One of the big problems with the entertainment industry is that they forget that there's a whole country between L.A. and New York. And those are the people that I grew up with that are sitting around watching TV with their families. They're the ones that keep shows on the air and they're the ones that show up at Best Buy at 4 o'clock in the morning on Black Friday. There's definitely a perspective that a lot of people in the industry are lacking.
Indy: You think that comes from your upbringing around here?
GS: Yeah, I just think I have a better knowledge of that than most people do. Especially young actors who haven't been around for a long time. They're just out here to get famous and rich real quick.
Indy: So how'd you get involved with the show in the first place?
GS: It's funny. I had made a commitment that year. I said that, "You know, I'm not going to do hour-long television any more. I want to do half-hour." I'd done 7th Heaven for a while. I'd done three hour-long pilots that didn't get picked up. And you never know how that's going to work.
I wanted to [do], and I really enjoy, the live format of a sitcom and making people laugh and being a part of that, and I said, "I'm gonna do that. I don't even want to read any scripts that are hour-long."
And my manager called me one day and said, "I know what you said, but just read this one." And I was like, "No, I don't want to," and he said, "Just read this." An hour later, I called him back and I told him to "F' off because he was right and I loved it and I had to go in on it.
They wanted to see me for Nick, for Bryan Greenberg's character. And I said, "I don't want to do that. I think it's great, but I want to read for Eddie." And they said, "Well, just come in for Nick and if you're not right for it, they'll bring you back for Eddie." I kind of knew how that would work out, and I didn't want to waste it, so I grabbed a script and I picked a couple scenes that I liked from Eddie.
I went into this room and I saw all these guys that had worked way more than me and people I recognized from television and I was like, "Oh, boy ... " And I walked in the door and they said, "We're going to do the first two scenes," and I said, "Actually, I'm not going to read for Nick, I'm going to read for Eddie." And Rosenberg was like, "What are you talking about? We don't even have any scenes for Eddie." And I didn't even know who he was at the time he was just the eccentric fellow in the corner of the room as far as I was concerned.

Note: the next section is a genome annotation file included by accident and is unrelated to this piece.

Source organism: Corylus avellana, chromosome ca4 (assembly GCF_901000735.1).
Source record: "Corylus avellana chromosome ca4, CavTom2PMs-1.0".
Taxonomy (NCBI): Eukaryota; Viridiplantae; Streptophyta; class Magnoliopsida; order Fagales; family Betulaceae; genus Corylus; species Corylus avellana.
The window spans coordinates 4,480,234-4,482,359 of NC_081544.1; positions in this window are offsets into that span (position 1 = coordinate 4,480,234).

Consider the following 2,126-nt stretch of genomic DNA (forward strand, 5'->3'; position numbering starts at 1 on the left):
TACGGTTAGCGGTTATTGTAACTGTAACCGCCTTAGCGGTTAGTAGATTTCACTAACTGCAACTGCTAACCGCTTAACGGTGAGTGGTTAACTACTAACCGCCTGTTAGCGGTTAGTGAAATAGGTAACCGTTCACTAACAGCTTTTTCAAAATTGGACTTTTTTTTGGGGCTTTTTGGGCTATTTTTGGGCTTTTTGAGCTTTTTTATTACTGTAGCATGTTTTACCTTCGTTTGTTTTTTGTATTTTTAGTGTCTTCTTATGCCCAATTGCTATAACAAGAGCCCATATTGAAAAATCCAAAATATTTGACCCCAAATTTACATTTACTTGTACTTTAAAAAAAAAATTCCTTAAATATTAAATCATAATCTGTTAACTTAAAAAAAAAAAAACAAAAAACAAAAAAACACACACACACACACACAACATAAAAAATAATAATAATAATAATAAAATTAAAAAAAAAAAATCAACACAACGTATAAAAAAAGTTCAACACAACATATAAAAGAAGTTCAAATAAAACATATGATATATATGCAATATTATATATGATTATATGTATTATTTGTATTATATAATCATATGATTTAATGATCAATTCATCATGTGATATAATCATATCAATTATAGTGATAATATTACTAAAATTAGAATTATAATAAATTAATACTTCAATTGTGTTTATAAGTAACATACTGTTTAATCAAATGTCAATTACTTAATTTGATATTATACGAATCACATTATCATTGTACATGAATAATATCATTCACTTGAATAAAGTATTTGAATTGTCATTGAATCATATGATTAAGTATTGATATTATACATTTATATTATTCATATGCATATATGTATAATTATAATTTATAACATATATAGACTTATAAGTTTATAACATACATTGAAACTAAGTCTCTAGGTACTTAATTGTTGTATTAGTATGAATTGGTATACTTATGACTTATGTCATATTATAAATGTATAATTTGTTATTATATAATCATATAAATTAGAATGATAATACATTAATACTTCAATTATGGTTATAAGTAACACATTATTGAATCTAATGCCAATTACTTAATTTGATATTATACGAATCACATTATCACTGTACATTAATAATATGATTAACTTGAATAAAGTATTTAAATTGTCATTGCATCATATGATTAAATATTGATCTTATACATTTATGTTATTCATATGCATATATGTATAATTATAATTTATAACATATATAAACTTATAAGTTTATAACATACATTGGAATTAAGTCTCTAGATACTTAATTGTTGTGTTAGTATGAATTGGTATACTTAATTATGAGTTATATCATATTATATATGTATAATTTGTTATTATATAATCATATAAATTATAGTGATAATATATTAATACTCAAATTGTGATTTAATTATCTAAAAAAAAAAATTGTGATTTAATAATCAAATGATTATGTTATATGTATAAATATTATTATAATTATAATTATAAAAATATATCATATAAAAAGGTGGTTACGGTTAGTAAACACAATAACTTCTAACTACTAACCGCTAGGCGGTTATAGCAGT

And I said, "Well, actually, I brought my own," and I handed the reader a couple of pages and I did the scenes, and I was the only person they ever saw for Eddie. I took a shot and I knew I wasn't going to be right for Nick and I honestly didn't even want to read for Nick. Like I said, I'm biased, but I like my character so much. I took a shot and it worked out. It could have backfired, for sure. They could have told me to get the hell out of the room, if they wanted to. But thank God they didn't.
Indy: Tell me a little bit about your production company.
GS: It's called Eleven Eleven Films. We just finished a movie with Forest Whitaker and Jessica Biel that we're excited about. We're hoping to get that one into [the] Sundance [Film Festival]. The first one we did was called Unknown, with Jim Caviezel, Greg Kinnear, Barry Pepper and Bridget Moynahan. But it's impossible without my two partners, there's no doubt. They handle the day-to-day. I couldn't even pretend to be in that business unless I had those guys to help run it.
Indy: And, to think, not too long ago, you were starring in West Side Story as a junior at Manitou High.
GS: That's probably my best work to this day. Probably, yeah.
The year before West Side Story, my brother came up to me, and he was a year older in school, and he said there was a school play and he wanted to know if I wanted to audition for it. He was a junior and I was a sophomore. I honestly didn't even know we had them, and that's kind of shocking because Manitou is such a small school, you'd think I'd have a clue.
But I was like, "Yeah, whatever," and there was a girl that I had a crush on that I knew was going to be in it, so I was like, "Sure, yeah, whatever, it doesn't matter." First of all, I didn't think I'd get a role. Hello, Dolly! was the show we were doing, and my brother and I both did it and I really enjoyed it, like, "This isn't too bad." It was fun, but it was no big deal.
The next year we did West Side Story. My brother played football and was one of the top wrestlers during his time at school, and I was a football and basketball player and we got a couple of our buddies to do it and it kind of became a little bit, like, instead of something where the drama kids hung out.
Then we did West Side Story and it was a blast, and a bunch of the guys that we were friends with came and did it, and it was a great time. And I was like, "Maybe I should look into doing this somehow."